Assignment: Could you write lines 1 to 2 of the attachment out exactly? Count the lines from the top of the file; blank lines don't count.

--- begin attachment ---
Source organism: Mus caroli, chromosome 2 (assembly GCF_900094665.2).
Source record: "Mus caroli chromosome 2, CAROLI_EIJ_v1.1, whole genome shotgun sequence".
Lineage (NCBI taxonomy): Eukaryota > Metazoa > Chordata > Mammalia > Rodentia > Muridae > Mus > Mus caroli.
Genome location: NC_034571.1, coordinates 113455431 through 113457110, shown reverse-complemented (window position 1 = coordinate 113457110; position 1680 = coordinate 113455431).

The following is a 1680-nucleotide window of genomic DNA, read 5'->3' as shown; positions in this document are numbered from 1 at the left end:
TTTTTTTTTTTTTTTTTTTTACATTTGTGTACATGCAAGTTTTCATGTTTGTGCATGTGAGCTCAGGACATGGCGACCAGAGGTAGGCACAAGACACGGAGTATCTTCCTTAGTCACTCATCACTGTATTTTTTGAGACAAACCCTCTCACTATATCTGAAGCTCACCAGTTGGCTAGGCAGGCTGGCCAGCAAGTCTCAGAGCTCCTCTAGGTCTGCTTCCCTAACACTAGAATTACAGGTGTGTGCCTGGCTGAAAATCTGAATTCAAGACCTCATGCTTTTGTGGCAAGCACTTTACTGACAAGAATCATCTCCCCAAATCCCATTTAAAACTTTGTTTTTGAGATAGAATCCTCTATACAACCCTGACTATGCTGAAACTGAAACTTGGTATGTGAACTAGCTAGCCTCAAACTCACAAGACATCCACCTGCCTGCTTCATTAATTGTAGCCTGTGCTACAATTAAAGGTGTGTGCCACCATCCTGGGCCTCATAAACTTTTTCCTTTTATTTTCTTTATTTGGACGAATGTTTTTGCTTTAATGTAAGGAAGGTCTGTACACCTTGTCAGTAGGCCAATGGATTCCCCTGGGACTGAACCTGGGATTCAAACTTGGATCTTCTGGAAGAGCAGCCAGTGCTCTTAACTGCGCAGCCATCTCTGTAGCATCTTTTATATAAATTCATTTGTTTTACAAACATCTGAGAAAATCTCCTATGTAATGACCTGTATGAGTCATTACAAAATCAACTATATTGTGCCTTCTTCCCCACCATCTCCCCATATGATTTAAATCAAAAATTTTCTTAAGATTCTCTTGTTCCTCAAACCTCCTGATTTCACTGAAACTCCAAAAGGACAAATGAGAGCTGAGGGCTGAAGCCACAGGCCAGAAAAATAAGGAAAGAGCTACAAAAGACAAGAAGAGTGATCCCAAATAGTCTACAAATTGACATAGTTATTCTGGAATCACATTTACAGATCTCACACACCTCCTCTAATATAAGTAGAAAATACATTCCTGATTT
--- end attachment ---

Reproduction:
Source organism: Mus caroli, chromosome 2 (assembly GCF_900094665.2).
Source record: "Mus caroli chromosome 2, CAROLI_EIJ_v1.1, whole genome shotgun sequence".